By: Nicole D’Andria
Its been awhile since I took a look at the lackluster Batman: The Dark Knight. There are so many more Batman-related series than there need to be. The only reason this used to stand out was because there would be cameos of Justice League characters like Superman, Wonder Woman and Flash. I gave up reviewing it as of issue 6. Since then, the stories have mostly been bland and forgettable. However, this issue introduces a new villain that I have to talk about.
There have been several Man-Bat related murders lately and, after tracking down Kirk Langstrom, Batman realizes he isn’t to blame. But who is?
Unfortunately, there is no real mystery here. Almost immediately writer Gregg Hurwitz tells us who is committing these crimes as an even more powerful Man-Bat (this could be considered a SPOILER despite being included in the preview so be warned): the original Man-Bat’s father, Abraham Langstrom.
This is Langstrom’s first appearance and he’s thrown at us full force with no mystery about what kind of person he is. The idea of having Langstrom’s dad become Man-Bat isn’t very original. His wife has already become Man-Bat (Woman-Bat?) in the past.
What makes the decision worse is Abraham’s monologue. It does do a good job introducing his character, but it’s a very generic, rich-business man who literally sees people as dollar signs. He outright says this and I actually liked how blunt he was in his thoughts. Still, not very original. If it had been executed better I feel like this character would have been much stronger. Also, prolonging the mystery would have made it more compelling. The scene following Abraham’s evil inner-monologue is Batman figuring out he is Man-Bat. At the very least, this moment should have come beforehand.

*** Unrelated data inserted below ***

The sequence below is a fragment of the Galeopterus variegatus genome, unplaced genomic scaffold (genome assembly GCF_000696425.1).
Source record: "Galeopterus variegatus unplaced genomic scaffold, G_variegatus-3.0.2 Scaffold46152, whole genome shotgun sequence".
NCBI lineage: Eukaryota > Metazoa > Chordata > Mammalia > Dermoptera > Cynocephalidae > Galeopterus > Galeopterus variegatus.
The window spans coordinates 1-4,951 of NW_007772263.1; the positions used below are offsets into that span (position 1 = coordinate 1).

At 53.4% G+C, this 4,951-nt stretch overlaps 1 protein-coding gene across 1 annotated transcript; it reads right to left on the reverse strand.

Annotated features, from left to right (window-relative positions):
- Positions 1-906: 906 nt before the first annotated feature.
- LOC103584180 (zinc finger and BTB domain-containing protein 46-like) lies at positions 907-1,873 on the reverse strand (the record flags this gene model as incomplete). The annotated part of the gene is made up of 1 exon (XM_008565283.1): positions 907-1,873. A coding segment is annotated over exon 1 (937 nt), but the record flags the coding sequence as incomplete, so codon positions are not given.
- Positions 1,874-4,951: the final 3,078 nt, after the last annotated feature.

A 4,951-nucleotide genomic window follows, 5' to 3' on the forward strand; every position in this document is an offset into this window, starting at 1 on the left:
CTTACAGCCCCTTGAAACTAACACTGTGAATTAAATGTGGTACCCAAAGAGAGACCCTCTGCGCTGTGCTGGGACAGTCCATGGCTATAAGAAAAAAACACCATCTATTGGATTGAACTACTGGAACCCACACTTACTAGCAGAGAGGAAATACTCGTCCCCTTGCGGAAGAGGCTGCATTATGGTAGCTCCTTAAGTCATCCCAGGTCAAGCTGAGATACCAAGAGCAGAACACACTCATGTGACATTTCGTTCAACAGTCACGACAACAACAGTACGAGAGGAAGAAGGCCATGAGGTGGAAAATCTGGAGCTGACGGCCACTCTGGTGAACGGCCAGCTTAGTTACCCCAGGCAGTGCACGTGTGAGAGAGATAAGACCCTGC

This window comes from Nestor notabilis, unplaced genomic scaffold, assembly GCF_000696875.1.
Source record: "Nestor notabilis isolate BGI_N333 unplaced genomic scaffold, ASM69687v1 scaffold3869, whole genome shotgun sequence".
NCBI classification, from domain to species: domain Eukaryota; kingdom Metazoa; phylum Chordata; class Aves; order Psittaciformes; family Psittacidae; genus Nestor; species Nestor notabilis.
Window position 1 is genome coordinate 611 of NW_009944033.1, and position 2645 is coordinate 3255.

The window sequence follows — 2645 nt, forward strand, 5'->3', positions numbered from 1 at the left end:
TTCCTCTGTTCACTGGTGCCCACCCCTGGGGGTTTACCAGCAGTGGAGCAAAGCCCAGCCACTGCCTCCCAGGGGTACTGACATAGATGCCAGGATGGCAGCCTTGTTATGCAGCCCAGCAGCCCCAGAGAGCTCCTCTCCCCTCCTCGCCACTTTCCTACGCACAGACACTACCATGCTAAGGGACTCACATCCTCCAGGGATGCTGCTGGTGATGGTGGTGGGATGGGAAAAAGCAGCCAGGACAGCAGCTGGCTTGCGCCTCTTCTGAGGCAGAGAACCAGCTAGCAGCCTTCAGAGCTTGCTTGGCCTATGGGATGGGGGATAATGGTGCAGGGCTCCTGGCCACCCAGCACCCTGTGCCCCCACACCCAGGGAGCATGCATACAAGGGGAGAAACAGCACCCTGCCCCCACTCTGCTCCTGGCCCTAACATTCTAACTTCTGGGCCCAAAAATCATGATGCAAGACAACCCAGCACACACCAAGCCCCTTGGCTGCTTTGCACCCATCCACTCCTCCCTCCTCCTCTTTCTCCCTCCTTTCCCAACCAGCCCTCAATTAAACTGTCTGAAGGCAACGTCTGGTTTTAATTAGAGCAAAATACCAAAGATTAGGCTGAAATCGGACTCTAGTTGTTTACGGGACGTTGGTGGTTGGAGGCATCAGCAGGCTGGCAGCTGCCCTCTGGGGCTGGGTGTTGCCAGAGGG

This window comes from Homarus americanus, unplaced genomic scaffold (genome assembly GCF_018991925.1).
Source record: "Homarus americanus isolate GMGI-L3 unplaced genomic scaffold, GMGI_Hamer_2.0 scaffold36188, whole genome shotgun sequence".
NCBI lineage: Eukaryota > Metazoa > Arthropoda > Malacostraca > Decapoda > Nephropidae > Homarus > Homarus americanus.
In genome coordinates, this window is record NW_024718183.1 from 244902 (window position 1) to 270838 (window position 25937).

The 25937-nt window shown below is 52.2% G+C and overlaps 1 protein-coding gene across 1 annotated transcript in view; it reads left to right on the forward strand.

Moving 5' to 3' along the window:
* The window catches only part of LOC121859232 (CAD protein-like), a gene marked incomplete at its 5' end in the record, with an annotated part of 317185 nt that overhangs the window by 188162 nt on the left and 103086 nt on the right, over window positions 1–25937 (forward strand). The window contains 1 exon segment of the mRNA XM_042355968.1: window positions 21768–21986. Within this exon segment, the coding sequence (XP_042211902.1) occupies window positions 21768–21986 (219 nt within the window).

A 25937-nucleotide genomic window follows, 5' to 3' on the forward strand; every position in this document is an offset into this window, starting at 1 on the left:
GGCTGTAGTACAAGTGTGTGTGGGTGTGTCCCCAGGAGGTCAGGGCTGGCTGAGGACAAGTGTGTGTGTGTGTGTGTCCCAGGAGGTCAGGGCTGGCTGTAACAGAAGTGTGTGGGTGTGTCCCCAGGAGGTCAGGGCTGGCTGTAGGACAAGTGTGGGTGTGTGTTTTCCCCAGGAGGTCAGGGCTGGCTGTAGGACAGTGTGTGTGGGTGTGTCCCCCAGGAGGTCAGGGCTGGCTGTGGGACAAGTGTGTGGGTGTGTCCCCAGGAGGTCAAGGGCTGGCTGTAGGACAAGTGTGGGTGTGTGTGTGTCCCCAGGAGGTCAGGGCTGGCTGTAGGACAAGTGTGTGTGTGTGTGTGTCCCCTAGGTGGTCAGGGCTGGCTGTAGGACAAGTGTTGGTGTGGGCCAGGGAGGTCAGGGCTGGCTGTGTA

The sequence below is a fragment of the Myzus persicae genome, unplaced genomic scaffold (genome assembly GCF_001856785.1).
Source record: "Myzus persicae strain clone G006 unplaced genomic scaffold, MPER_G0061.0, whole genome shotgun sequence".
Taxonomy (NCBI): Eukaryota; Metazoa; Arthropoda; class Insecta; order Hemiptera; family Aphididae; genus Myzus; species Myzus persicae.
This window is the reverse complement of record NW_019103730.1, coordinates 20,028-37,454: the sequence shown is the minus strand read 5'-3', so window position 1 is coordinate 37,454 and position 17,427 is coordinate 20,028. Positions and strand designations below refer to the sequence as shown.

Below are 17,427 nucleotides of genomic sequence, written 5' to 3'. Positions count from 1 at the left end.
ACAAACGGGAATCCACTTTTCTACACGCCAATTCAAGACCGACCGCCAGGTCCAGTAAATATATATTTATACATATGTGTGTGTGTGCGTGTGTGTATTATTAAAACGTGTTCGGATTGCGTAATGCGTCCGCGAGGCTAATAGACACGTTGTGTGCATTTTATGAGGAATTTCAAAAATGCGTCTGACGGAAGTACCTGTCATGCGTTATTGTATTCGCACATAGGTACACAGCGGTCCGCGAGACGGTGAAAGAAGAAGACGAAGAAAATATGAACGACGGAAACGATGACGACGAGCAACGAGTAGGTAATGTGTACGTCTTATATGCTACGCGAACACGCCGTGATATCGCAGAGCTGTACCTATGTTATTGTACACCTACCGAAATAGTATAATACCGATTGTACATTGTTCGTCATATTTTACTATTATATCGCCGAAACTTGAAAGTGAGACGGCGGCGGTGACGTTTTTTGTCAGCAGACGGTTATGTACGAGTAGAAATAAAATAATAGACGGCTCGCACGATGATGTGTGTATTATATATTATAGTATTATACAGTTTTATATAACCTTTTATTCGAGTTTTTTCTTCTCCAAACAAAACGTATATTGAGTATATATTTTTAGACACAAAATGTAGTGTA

The greatest moment in this otherwise mediocre issue was the conversation (though it’s more like a confrontation) between Abraham and his son Kirk. If I ever make a Top Ten Worst Comic Book Dads list, after only an issue I feel like he would earn a place on it. His dialogue is venomous towards his son and he says he isn’t against killing him.
The artwork by Ethan Van Sciver is also not used well. The art itself is solid, but that does not make up for the fact that what is being drawn is boring. For example, there’s a page worth of five panels that shows the same image of Abraham Langstrom doing push-ups. Then, a couple pages later, there’s a couple of panels shared between Batman and Alfred where they barely move. I found myself reading the dialogue without glancing at the pictures much. A good comic should be able to weave the two together. Instead, I feel like there are several pages that are a waste of space.
The story feels like a repeat of the previous Man-Bat stories with a new and promising character that wasn’t executed very well but still had his moments. Abraham’s blunt nature makes me want to enjoy his character. I just wish the story was executed a bit better. I’m hoping he will be redeemed in the next issue, which is also the final issue of Batman: The Dark Knight.
I give Batman: The Dark Knight #28 a 6.0/10.